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With this white paper, the European Commission wants to set guidelines for the protection of individuals and at the same time promote the development of artificial intelligence through targeted funding. In its own words, the Commission calls this the creation of an “ecosystem for trust” and an “ecosystem for excellence”.According to the white paper, the EU wants to invest a total of more than 20 billion euros annually in artificial intelligence over the next 10 years. In 2016, according to its own statement, the EU’s investment would still amount to 3.2 billion euros. In addition, the research and innovation communities of the member states are to be better networked and focus on certain core topics.

If there are products and solutions in the field of artificial intelligence, SMEs and the public sector should ultimately also be able to benefit and the economy strengthened as a result.The protection of the individual against decisions by artificial intelligence is to be ensured by means of targeted regulations and based on existing European legislation (e.g. data protection or the prohibition of discrimination). Accordingly, there will be no law on artificial intelligence, but rather the fundamental rights in the various existing laws will be protected in each case also with regard to artificial intelligence.

For the purpose of proportionate regulation, a distinction will be made between artificial intelligence with high risk (High Risk AI) and artificial intelligence without high risk. An AI application should be classified as a high risk application if the following criteria are cumulatively fulfilled:

  • The AI will be used in a sector where the nature of typical activities is likely to present significant risks; and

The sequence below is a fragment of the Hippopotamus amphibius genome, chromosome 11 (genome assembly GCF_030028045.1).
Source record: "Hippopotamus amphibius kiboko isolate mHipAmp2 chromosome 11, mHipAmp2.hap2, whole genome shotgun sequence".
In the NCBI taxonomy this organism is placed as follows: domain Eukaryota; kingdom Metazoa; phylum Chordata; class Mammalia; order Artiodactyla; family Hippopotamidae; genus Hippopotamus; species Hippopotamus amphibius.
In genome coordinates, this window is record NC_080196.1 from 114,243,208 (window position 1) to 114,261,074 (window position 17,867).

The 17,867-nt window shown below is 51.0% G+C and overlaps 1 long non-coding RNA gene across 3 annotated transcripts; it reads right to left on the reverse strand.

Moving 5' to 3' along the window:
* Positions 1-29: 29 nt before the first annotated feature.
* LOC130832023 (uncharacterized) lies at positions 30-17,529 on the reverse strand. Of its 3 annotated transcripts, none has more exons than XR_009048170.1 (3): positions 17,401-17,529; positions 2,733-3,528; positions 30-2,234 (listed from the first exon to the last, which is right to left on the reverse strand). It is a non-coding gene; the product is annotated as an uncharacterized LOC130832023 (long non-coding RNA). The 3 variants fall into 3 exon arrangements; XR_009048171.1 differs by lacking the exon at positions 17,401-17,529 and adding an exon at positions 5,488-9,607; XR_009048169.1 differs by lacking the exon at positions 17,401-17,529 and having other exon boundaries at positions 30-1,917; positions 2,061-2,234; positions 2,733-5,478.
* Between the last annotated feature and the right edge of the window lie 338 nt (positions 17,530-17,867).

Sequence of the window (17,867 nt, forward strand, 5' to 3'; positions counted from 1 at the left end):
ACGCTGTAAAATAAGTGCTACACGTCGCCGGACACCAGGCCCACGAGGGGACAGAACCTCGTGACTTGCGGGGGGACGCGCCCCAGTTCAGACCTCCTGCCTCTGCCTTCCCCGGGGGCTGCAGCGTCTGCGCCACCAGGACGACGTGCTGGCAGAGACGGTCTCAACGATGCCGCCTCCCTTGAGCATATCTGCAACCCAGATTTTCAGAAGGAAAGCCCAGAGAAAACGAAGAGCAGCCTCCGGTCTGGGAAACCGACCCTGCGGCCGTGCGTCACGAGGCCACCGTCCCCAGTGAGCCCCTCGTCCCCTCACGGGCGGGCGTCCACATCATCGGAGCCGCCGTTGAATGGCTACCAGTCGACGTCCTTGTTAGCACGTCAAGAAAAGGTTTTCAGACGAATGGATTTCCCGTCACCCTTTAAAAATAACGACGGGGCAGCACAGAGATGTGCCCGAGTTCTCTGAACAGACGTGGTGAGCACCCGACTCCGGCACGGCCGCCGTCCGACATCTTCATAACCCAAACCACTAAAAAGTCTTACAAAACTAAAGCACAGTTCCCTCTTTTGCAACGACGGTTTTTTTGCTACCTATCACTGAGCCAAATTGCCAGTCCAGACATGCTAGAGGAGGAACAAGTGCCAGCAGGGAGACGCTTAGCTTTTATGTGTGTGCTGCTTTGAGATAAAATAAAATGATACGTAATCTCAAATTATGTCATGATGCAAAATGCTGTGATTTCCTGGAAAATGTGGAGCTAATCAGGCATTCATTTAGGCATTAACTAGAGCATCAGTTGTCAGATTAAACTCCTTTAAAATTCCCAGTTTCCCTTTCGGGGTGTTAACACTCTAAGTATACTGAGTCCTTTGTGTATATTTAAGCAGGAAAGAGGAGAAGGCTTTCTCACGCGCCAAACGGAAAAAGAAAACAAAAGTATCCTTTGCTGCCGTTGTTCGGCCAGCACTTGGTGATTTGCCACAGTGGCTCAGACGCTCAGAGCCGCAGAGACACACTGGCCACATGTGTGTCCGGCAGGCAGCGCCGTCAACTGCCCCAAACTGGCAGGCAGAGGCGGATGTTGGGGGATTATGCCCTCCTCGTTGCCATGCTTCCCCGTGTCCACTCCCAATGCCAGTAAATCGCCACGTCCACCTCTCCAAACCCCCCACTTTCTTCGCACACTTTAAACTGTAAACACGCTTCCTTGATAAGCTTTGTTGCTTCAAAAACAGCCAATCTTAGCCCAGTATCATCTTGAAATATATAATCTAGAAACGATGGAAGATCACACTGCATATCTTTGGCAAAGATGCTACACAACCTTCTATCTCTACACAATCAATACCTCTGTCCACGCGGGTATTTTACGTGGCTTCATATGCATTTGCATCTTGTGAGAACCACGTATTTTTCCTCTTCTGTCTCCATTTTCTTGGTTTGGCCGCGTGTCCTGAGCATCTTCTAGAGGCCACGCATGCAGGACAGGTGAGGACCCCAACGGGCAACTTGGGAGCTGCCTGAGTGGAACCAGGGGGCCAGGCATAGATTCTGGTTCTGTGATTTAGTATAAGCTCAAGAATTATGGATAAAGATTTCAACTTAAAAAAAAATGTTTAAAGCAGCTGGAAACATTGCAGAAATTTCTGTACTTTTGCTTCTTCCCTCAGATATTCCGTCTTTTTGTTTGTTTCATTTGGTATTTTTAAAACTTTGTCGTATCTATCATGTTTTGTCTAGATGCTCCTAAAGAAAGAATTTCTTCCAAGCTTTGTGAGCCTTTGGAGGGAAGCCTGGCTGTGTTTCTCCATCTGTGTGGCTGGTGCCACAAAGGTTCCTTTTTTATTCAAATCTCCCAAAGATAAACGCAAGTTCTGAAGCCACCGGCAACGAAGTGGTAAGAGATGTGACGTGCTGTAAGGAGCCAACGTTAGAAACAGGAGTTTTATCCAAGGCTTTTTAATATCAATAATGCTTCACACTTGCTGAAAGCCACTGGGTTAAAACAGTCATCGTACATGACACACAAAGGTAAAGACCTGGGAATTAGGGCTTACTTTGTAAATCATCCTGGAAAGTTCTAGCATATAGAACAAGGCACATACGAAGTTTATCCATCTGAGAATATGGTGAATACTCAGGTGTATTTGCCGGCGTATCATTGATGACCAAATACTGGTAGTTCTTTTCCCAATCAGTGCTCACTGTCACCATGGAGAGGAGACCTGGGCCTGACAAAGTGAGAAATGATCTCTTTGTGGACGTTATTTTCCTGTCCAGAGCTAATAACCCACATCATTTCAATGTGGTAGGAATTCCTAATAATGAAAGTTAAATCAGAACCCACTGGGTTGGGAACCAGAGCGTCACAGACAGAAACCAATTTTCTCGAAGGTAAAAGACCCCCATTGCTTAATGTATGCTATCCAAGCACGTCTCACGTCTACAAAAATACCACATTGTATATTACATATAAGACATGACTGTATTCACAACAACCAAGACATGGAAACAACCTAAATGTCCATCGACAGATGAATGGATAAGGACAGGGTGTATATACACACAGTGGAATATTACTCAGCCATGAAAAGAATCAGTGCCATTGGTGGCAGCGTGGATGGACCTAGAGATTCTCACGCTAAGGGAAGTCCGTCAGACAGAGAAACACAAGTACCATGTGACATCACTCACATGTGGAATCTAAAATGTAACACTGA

• The AI is used in such a way that considerable risks are to be expected.

According to the Commission, the additional requirements for high-risk AI applications should then relate to the following key features, which are discussed in more detail in the white paper:

  • Training data
  • Retention of data and records
  • Information to be submitted
  • Robustness and accuracy
  • Human supervision
  • special requirements for certain AI applications, e.g. applications for biometric remote identification.

In order to ensure the enforcement of these new requirements, the Commission considers that an objective ex-ante conformity assessment is needed. Conformity assessments should be part of the existing conformity assessment mechanisms already in place for certain products in the EU internal market.

For those economic operators who offer AI applications without high risk and thus not subject to the obligatory procedure, there should be the voluntary possibility to comply with the requirements and thus obtain a kind of quality label.

In its white paper, the European Commission further refers to the already published report on liability for artificial intelligence of 21 November 2019 and the ethical guidelines of 9 April 2019.

It is now possible to submit comments on the white paper until 19 May 2020.